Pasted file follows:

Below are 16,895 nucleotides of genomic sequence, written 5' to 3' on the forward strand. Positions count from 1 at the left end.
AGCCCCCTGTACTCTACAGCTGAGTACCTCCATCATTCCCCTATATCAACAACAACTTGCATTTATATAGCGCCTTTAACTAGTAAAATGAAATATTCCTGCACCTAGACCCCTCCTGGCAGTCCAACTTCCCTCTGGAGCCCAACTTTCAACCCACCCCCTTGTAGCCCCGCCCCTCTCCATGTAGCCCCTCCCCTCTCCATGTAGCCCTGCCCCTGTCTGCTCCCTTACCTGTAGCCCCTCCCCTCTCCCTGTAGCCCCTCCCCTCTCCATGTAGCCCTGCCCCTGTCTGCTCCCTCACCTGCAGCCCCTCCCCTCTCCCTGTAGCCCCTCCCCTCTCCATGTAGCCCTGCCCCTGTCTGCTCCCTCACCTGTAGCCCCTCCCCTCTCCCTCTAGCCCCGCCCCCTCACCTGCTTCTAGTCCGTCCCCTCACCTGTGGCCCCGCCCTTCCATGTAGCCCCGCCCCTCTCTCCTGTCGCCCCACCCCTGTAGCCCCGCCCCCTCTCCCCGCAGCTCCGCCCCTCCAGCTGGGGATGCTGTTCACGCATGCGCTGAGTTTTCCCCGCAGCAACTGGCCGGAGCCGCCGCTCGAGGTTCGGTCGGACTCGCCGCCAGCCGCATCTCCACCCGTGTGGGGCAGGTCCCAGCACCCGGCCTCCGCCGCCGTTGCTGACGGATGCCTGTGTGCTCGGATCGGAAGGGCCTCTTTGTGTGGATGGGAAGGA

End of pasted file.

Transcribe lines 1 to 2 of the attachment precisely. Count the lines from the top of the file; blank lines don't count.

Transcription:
Below are 16,895 nucleotides of genomic sequence, written 5' to 3' on the forward strand. Positions count from 1 at the left end.
AGCCCCCTGTACTCTACAGCTGAGTACCTCCATCATTCCCCTATATCAACAACAACTTGCATTTATATAGCGCCTTTAACTAGTAAAATGAAATATTCCTGCACCTAGACCCCTCCTGGCAGTCCAACTTCCCTCTGGAGCCCAACTTTCAACCCACCCCCTTGTAGCCCCGCCCCTCTCCATGTAGCCCCTCCCCTCTCCATGTAGCCCTGCCCCTGTCTGCTCCCTTACCTGTAGCCCCTCCCCTCTCCCTGTAGCCCCTCCCCTCTCCATGTAGCCCTGCCCCTGTCTGCTCCCTCACCTGCAGCCCCTCCCCTCTCCCTGTAGCCCCTCCCCTCTCCATGTAGCCCTGCCCCTGTCTGCTCCCTCACCTGTAGCCCCTCCCCTCTCCCTCTAGCCCCGCCCCCTCACCTGCTTCTAGTCCGTCCCCTCACCTGTGGCCCCGCCCTTCCATGTAGCCCCGCCCCTCTCTCCTGTCGCCCCACCCCTGTAGCCCCGCCCCCTCTCCCCGCAGCTCCGCCCCTCCAGCTGGGGATGCTGTTCACGCATGCGCTGAGTTTTCCCCGCAGCAACTGGCCGGAGCCGCCGCTCGAGGTTCGGTCGGACTCGCCGCCAGCCGCATCTCCACCCGTGTGGGGCAGGTCCCAGCACCCGGCCTCCGCCGCCGTTGCTGACGGATGCCTGTGTGCTCGGATCGGAAGGGCCTCTTTGTGTGGATGGGAAGGA